A skin-integrated virtual reality system developed by scientists and engineers in Hong Kong and the US could one day convey a sense of touch between people making video calls.

sense of touch
Functional components were integrated into a thin elastomeric layer with a thickness of only 3mm. A total of 32 haptic actuators are controlled in four groups, by eight independently controllable communication ports in the device (Image: City University of Hong Kong)

This is the claim of the joint-research team from City University of Hong Kong (CityU) and Northwestern University, whose system, which is controlled and powered wirelessly, could be applied in communications, prosthetic control and rehabilitation, as well as gaming.

Despite being the largest organ of the body, skin is a relatively under-explored sensory interface for VR or augmented reality (AR) technology. According to CityU, current VR and AR devices usually rely on vibratory actuation imparted to the skin by electrical motors, but these systems are limited as they involve wires and battery packs attached to the body.

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Dr Yu Xinge, Assistant Professor, Dr Xie Zhaoqian, Senior Research Fellow of Department of Biomedical Engineering at CityU and their team, along with colleagues at Northwestern University, plus collaborators from research institutes and companies in US and China, have developed an integrated skin VR system which can receive commands wirelessly, and then simulate the “touch” with vibration. The user can feel the touch by putting a thin, soft and adhesive device on the skin. The research findings have been published in Nature.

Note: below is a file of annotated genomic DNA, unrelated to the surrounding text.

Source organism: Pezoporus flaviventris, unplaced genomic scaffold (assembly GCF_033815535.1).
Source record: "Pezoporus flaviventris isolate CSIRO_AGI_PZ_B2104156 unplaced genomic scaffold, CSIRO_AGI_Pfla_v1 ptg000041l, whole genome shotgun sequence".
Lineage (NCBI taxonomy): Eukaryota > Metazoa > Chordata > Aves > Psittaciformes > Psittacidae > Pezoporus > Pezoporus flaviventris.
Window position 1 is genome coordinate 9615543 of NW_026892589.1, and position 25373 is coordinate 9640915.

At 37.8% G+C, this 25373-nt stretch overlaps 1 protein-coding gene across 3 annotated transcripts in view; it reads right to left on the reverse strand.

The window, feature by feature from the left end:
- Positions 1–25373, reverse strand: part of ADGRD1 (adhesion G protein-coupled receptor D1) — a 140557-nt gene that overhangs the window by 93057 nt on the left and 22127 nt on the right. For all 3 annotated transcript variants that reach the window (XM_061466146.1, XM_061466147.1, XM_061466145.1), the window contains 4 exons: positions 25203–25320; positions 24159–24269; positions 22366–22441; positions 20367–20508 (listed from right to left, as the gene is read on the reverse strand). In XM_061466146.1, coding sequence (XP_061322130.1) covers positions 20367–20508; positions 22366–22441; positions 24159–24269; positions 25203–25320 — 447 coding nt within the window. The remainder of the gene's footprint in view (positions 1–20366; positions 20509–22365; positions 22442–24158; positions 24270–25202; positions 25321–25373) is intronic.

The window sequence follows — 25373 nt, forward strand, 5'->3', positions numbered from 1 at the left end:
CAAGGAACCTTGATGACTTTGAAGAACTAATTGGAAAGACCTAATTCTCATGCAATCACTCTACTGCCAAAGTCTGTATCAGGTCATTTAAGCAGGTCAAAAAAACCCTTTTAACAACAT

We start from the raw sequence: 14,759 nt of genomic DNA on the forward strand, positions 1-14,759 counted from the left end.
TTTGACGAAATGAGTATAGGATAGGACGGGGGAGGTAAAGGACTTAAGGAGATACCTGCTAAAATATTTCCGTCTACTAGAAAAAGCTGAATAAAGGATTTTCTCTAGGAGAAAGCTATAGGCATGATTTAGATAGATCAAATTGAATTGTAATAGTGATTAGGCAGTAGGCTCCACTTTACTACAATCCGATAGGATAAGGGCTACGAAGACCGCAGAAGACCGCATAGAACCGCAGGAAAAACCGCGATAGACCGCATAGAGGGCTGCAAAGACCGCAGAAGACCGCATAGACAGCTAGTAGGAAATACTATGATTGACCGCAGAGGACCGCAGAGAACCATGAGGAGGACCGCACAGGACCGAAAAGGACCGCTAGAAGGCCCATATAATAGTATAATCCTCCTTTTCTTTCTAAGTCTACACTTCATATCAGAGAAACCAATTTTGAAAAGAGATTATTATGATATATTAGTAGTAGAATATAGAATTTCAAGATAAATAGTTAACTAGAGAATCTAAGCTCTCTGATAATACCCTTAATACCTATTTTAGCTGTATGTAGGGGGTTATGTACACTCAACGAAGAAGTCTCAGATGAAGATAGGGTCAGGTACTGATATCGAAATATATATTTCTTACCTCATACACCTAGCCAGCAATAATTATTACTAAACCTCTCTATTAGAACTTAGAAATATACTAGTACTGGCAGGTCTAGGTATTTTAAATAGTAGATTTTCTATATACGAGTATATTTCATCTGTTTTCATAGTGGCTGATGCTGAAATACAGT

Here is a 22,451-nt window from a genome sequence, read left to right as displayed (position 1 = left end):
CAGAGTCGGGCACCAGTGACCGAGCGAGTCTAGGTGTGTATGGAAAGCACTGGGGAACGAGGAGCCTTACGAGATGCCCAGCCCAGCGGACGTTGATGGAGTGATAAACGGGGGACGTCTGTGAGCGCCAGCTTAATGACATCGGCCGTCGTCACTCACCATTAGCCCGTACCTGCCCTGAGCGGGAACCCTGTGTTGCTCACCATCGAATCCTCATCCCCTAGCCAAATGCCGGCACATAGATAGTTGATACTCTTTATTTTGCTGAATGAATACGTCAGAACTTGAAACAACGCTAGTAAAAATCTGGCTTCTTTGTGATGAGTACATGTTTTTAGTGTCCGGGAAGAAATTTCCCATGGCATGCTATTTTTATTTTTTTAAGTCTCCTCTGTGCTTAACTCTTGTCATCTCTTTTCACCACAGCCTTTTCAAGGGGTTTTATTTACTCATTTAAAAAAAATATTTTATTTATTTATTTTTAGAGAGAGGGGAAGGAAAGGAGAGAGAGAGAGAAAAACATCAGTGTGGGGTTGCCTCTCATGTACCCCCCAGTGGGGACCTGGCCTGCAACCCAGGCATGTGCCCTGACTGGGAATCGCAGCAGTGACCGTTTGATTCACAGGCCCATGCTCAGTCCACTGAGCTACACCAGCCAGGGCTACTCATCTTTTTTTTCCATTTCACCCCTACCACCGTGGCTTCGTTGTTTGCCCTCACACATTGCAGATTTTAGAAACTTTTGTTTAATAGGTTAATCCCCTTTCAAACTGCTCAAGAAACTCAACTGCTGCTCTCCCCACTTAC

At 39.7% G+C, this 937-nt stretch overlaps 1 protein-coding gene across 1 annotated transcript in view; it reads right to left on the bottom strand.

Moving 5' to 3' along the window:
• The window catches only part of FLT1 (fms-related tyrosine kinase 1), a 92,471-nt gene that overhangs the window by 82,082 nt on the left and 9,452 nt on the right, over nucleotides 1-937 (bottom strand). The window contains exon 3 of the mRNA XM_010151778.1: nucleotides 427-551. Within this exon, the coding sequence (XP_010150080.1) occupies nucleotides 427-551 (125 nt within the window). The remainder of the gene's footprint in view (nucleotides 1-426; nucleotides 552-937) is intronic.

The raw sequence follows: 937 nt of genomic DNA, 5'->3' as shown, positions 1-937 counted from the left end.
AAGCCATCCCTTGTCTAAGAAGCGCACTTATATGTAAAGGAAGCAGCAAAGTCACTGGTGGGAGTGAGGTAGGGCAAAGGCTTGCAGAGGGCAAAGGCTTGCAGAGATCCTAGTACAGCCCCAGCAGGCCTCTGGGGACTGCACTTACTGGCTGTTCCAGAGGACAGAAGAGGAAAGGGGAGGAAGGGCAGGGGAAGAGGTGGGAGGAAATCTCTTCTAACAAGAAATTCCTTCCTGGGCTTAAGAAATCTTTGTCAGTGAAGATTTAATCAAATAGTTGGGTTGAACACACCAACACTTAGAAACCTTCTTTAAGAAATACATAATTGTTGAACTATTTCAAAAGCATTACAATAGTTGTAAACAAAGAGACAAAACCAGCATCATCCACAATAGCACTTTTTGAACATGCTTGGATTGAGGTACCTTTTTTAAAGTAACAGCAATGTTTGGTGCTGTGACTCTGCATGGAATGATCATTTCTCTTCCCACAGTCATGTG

The skin-integrated VR device is comprised of actuators simulating touch by millimetre-scale mechanical vibration. These components are integrated into a 3mm thick silicone-coated elastomeric layer that is said to be breathable, reusable and functional at a full range of bending and twisting motions. Chip-scale integrated circuits and antennae embedded inside the skin VR device allow it to be powered and controlled wirelessly.

“The haptic actuators can harvest radio frequency power through the large flexible antenna within a certain distance, so the user wearing the device can move freely without the trouble of wires,” Dr Yu said in a statement.

In use, the haptic actuators require under 2mW to induce a notable sensory vibration, while the conventional DC-driven ones require around 100mW to produce the same level of vibration.

“Thus, we solved the difficult problem of transmission by low-power wireless function and significantly increased the distance of the operation for our system,” said Dr Yu. “This system not only saves power but also allows users to move more freely without the trouble of wires.”

The team is running an application trial for the users of prostheses to feel the external environment through the sense of touch and provide feedback to the users. “It can help them to feel the external stimulation with their prosthesis, such as the shape or texture of an object,” said Dr Yu. In addition, it can be used for developing virtual scenes for clinical applications.

He believes also that the system can greatly enhance sensory experience in social media interactions, multimedia entertainment, surgical training and beyond.

The team’s next step is to fabricate an electronic skin that senses temperature.

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